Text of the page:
The #13percent team from ELGL examined the ICMA data and discovered that there may indeed be more to the story.  Could there be more progress out there that isn’t being measured? Would data from state level or other national associations tell a different story? With that in mind, ELGL is working directly with the National League of Cities and the U.S. Conference of Mayors, along with state public management associations to add to the ICMA data set in hopes of telling a more complete story. 

In 2006, a group of female public administrators in California got together and decided it was a great idea to form some type of group for women to support each other in the profession. Women Leading Government was formed, and ten years later the example set in California is now rapidly spreading to other states.  The mission of Women Leading Government state chapters is to help women succeed in public service by enhancing career-building models that develop leadership skills and by networking professional women in government.  State chapters now exist in Arizona, California, Delaware, Florida, Ohio, South Carolina, Texas and Virginia.

The League of Women in Government launched in 2015 as an umbrella organization to support local and statewide organizations that advance women in local government leadership. The group works to move the needle forward on the number of women serving at the most senior and executive levels in all areas of local government and harness resources to help women in government reach their maximum potential through a support network of information, development opportunities, and educational forums.

The League of Women in Government hosted the first ever Women in the Profession Symposium in partnership with ICMA at this year’s Annual Conference in Kansas City.  More than 175 local government professionals, men and women from all levels of city/county administration, gathered to hear keynotes from two renowned leaders on women’s issues and participate in discussions on what it will take to move from #13percent to #genderbalance.

By now you may be considering how you and your county can get involved.  On a personal and professional level, start by learning more about and becoming involved with ELGL, the powerful Women Leading Government state chapters, and the League of Women in Government

Every individual serving in local government can do three things that will help to advance the role of women in the profession.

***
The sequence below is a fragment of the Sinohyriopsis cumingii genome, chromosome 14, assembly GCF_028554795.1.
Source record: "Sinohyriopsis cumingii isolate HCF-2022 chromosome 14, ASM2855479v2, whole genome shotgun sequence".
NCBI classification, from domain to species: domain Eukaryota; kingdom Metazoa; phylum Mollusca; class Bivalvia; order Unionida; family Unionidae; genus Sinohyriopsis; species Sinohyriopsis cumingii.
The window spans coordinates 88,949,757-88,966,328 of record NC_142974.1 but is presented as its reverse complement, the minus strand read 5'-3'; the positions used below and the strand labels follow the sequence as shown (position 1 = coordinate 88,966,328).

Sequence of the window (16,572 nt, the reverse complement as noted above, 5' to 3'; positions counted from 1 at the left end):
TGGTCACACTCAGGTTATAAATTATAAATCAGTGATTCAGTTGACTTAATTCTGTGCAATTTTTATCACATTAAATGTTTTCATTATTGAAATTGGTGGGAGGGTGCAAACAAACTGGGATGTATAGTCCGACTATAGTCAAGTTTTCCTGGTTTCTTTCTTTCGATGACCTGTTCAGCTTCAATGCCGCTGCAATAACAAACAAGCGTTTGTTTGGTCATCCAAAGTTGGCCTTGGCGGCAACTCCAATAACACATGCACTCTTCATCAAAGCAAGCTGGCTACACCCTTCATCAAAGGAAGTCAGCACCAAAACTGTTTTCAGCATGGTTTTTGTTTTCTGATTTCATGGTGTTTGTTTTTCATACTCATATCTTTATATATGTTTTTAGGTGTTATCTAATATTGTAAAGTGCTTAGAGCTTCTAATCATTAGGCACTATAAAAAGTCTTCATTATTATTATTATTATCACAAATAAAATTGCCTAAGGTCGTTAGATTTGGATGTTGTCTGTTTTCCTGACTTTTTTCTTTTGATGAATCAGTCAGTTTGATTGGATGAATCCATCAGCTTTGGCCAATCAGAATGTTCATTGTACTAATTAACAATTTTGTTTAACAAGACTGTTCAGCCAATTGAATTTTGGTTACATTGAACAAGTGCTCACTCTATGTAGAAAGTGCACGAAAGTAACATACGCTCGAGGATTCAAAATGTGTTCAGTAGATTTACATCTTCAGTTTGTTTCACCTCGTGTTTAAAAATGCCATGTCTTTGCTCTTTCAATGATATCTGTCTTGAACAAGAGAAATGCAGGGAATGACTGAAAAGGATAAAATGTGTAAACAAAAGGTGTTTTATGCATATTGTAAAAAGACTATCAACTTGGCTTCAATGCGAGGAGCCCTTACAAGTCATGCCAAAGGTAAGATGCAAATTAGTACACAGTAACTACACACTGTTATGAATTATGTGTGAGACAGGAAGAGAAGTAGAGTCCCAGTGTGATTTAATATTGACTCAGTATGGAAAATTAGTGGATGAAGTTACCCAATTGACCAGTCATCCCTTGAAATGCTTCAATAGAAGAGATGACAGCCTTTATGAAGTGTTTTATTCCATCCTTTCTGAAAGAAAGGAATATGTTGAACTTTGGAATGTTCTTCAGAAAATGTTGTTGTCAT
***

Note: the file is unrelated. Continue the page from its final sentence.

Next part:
• Encourage:  Reach out to students at your local high school or university.  Talk about the rewards of choosing a career in local government.  Discuss how leadership in communities must reflect the demographics of the community and how diversity of all types is essential.
  • Notice and Speak Up:  Inherent gender bias exists.  Sometimes it is blatant, sometimes it is subtle.  It can manifest in convened work groups that are unintentionally all male, in unequal references to gender (females mentioned as ‘girl’ while males noted as ‘men’), in interview questions about balancing home/work or as bold as inappropriate comments about personal appearance. When you hear or see something in the workplace that contradicts gender equality, take notice and speak up.
  • Mentor:  In formal or informal ways, commit to being a mentor for women in the field.  Women are natural role models for each other, but must make the conscious decision and commit time to being a mentor.  Read up on ‘Shine Theory’.  Men, you have a role too.   Connect strong female leaders in your organization to each other or to other female leaders in your community.

About Stacy Schweikhart:

Stacy is a member of the leadership team for the national Engaging Local Government Leaders network, founder of the Ohio chapter of Women Leading Government and a board member of the League of Women in Government.   She is an active contributor to research, essays and podcasts on the topic of attracting the next generation of local government leadership and #13percent, in addition to topics related to public sector communication resources and policies, parks & recreation, citizen engagement and public relations.  Reach Stacy at stacy.schweikhart@ketteringoh.org .